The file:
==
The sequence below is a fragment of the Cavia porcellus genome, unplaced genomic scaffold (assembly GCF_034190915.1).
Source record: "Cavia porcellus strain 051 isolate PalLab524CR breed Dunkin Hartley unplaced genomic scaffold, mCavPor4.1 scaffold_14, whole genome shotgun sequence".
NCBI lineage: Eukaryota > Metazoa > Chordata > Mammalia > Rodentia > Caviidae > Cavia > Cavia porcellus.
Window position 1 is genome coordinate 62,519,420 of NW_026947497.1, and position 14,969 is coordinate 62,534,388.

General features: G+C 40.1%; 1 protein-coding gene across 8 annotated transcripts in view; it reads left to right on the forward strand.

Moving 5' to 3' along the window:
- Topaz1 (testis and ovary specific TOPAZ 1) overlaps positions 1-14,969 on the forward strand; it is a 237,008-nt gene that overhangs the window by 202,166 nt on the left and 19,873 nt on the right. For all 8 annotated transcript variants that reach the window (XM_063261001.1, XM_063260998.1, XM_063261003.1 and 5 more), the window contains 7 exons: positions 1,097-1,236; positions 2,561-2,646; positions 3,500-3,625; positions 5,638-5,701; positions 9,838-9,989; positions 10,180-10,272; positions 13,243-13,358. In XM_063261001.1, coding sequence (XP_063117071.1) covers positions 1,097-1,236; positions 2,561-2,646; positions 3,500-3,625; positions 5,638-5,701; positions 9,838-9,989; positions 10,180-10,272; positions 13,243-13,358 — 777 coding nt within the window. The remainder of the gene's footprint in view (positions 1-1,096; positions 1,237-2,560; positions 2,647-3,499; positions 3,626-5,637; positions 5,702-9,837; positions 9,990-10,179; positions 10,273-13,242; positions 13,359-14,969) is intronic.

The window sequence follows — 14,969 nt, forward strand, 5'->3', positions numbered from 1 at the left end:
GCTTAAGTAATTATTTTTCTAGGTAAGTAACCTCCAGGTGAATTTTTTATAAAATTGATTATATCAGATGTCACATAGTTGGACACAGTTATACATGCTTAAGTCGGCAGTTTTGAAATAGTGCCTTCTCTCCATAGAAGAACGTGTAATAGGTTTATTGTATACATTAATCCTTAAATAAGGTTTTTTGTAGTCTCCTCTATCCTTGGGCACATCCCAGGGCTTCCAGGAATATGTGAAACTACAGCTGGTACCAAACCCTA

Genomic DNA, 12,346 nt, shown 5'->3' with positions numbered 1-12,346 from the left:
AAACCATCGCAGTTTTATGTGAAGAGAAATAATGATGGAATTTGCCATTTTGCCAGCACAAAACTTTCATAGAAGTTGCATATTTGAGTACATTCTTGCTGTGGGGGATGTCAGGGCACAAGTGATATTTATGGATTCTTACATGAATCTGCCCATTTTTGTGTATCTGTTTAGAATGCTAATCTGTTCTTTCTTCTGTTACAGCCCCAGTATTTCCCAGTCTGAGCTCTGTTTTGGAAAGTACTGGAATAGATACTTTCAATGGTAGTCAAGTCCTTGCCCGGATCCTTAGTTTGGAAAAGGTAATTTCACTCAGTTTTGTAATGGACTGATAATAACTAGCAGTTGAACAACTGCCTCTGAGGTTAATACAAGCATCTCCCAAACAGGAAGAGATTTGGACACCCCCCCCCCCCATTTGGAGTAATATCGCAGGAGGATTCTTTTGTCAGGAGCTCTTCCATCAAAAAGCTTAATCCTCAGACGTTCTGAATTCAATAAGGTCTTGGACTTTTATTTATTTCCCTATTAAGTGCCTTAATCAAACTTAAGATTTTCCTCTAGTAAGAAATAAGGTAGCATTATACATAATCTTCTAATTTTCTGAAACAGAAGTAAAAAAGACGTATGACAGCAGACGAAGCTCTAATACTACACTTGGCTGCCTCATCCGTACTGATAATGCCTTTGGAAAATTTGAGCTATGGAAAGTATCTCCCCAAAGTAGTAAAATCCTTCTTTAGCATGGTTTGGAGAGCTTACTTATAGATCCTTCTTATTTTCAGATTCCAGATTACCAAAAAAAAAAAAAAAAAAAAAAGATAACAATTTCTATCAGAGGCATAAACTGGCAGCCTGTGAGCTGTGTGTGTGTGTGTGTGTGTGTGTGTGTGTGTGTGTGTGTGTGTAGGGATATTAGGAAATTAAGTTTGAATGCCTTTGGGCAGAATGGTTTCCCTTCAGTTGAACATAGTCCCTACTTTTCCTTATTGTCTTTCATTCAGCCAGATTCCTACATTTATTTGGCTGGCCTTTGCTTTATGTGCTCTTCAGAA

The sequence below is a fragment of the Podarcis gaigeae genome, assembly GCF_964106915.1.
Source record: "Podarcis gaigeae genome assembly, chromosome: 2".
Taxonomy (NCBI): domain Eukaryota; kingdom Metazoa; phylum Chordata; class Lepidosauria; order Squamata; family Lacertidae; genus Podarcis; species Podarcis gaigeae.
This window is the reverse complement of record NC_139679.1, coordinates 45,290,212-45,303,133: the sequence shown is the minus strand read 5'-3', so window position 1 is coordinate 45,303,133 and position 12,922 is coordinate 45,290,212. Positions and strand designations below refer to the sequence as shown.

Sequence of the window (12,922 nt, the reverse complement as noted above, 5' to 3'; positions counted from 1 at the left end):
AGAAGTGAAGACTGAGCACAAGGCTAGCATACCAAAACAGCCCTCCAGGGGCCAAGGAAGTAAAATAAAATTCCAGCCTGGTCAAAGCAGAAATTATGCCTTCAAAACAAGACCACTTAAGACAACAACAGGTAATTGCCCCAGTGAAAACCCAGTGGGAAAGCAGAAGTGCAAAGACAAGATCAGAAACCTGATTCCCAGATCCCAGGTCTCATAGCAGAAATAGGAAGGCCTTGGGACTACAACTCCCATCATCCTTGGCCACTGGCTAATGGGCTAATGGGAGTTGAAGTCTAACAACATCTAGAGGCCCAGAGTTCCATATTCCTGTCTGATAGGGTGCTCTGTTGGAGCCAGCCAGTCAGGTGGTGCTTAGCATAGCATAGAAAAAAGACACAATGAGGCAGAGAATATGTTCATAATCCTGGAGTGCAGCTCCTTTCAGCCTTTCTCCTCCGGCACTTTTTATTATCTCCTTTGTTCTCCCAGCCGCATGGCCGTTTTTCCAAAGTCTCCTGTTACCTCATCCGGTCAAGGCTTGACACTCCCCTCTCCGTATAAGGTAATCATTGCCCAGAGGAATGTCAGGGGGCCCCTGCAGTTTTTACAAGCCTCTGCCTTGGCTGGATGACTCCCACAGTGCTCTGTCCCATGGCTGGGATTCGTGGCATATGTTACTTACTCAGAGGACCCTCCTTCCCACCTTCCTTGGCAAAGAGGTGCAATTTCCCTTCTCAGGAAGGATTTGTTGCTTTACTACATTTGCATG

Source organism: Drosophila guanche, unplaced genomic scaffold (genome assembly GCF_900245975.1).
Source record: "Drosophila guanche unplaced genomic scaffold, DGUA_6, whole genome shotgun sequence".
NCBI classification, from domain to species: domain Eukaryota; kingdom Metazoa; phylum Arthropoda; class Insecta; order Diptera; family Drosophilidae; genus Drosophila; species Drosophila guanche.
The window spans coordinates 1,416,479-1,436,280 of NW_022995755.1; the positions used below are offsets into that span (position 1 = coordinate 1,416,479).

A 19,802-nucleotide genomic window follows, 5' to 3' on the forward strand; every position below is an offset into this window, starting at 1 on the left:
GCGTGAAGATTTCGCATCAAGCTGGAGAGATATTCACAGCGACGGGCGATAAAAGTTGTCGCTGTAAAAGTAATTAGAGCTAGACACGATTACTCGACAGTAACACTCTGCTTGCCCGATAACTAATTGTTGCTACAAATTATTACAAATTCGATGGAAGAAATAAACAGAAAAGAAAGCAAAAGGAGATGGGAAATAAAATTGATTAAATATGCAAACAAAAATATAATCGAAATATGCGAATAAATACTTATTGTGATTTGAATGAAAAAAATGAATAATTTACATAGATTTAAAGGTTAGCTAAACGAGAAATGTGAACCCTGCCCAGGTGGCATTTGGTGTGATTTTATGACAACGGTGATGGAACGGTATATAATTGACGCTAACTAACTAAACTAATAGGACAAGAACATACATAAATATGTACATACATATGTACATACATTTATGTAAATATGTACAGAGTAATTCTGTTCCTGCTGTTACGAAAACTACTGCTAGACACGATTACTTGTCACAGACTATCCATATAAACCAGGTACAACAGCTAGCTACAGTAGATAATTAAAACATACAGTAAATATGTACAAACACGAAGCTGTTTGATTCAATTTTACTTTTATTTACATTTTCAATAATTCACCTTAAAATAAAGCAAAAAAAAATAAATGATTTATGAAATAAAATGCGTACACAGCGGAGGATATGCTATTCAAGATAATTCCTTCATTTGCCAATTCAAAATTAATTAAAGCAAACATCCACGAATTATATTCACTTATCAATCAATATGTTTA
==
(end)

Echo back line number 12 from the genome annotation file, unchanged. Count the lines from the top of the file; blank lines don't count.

The sequence below is a fragment of the Podarcis gaigeae genome, assembly GCF_964106915.1.